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ON THE SCENE: Joy to the Children arts benefit celebrates 30 years

December 15, 2016
By NAJ WIKOFF , Lake Placid News

Thirty years ago, Lisa Weibrecht decided to turn the annual Christmas party at the Mirror Lake Inn - initially conceived for the family, staff and friends - into a fundraiser to underwrite youth programming at the Lake Placid Center for the Arts.

Lisa and Ed Weibrecht recognized that in this tourist-based economy people throughout the community need and desire a chance to celebrate before the holiday rush, and they would relish the opportunity to do so in a manner that could help bring joy into the lives of children.

Lisa then, as now, was passionate about the arts. She felt that all young people deserved the opportunity to participate in the arts and express their creativity. She knew that her athletic boys enjoyed the arts and wanted to make sure any child with similar desires could have access.

Article Photos

Lisa Weibrecht, left, and Leslie Higgins, who was the first chairperson for Joy to the Children 30 years ago, enjoy the annual benefit Dec. 8 at the Mirror Lake Inn.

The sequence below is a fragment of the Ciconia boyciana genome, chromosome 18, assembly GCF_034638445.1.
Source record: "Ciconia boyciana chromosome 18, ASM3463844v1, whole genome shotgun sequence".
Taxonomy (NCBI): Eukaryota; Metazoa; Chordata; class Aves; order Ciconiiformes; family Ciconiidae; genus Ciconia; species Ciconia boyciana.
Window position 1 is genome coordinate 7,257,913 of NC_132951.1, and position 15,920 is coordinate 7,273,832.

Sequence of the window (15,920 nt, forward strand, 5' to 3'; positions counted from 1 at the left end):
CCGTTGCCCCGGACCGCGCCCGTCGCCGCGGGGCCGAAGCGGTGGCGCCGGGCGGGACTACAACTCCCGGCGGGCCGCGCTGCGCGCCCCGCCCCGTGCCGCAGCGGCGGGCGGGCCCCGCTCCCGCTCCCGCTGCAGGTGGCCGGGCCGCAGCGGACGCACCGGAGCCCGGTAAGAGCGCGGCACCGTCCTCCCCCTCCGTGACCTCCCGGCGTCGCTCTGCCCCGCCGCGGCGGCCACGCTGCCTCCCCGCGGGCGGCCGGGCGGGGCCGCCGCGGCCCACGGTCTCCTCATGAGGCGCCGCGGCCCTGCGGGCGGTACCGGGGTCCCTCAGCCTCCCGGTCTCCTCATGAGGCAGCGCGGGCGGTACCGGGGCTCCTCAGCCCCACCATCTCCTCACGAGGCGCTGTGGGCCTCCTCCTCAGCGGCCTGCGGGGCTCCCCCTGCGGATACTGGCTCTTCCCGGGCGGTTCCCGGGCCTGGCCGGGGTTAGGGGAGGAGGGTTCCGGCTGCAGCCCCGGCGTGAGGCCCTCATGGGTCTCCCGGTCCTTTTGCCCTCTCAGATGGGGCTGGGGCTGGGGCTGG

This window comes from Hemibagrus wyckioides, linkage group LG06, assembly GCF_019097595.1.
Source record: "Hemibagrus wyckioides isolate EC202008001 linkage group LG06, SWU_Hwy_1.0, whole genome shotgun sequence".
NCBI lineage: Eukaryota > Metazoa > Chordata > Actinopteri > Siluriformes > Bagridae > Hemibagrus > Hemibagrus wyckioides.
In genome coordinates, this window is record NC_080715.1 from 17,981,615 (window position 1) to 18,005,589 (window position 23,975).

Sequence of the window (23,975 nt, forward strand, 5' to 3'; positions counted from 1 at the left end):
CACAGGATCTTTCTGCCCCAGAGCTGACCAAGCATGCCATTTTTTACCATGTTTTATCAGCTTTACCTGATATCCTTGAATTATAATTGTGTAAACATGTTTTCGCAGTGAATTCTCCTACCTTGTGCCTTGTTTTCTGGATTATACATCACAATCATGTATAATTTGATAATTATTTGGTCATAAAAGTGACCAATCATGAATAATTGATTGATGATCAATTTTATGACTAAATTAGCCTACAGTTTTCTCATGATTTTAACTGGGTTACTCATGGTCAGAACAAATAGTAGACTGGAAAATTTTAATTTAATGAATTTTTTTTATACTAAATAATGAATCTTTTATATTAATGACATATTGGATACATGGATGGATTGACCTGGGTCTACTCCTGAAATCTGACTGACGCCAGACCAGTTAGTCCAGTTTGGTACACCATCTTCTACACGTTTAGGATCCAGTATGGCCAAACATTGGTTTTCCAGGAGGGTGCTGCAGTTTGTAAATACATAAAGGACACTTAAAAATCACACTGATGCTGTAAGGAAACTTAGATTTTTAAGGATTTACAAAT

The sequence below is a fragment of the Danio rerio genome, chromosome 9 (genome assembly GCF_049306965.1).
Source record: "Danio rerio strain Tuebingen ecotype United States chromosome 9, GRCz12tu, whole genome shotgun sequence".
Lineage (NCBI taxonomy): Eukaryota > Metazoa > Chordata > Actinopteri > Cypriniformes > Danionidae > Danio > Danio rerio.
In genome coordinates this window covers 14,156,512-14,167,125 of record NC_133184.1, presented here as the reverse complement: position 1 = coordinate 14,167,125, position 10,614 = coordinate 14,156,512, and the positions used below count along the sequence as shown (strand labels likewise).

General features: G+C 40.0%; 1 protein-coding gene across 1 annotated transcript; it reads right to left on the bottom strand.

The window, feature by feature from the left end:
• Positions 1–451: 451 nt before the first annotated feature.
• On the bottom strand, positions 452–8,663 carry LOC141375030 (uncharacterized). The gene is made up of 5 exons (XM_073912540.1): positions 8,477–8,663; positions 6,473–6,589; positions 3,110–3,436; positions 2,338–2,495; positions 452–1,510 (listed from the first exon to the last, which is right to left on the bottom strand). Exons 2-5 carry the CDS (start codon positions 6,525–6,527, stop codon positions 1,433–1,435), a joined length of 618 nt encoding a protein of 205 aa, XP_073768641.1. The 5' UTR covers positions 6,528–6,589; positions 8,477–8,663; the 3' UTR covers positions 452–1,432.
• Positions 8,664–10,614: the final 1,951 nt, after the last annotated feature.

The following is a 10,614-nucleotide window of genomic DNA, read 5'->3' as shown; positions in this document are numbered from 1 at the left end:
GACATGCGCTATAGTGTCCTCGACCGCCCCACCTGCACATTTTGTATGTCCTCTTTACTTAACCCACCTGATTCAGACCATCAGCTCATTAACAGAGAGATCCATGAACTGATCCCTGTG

(Provided photo — Naj Wikoff)

The key was raising sufficient funds to enable the LPCA to provide an array of free or very affordable programming. Well over $2 million dollars later, the success of that idea as proved itself over and over again.

The success, though, is far more than the money raised, or the fun had by all who participate, but by the thousands of children from throughout the region who annually benefit. Joy to the Children is truly the gift that keeps on giving throughout the year.

"Thirty years, unbelievable," said Lisa Weibrecht between welcoming friends pouring up the stairs into the Inn's lobby. "It's getting bigger and bigger all the time (estimate 550 for 2016). It's amazing that such a small town can raise over $2 million!"

For 2016, a special guest was Leslie Weymss Higgins, the first chair of the Joy to the Children benefit.

"I love being back," said Higgins. "I hoped it would last this long. I got involved because somebody suggested me. They knew I liked volunteering and organizing events. So when I was asked, I accepted and loved doing it. I did it just one year because I knew someone else would have good ideas on how to make the event even better."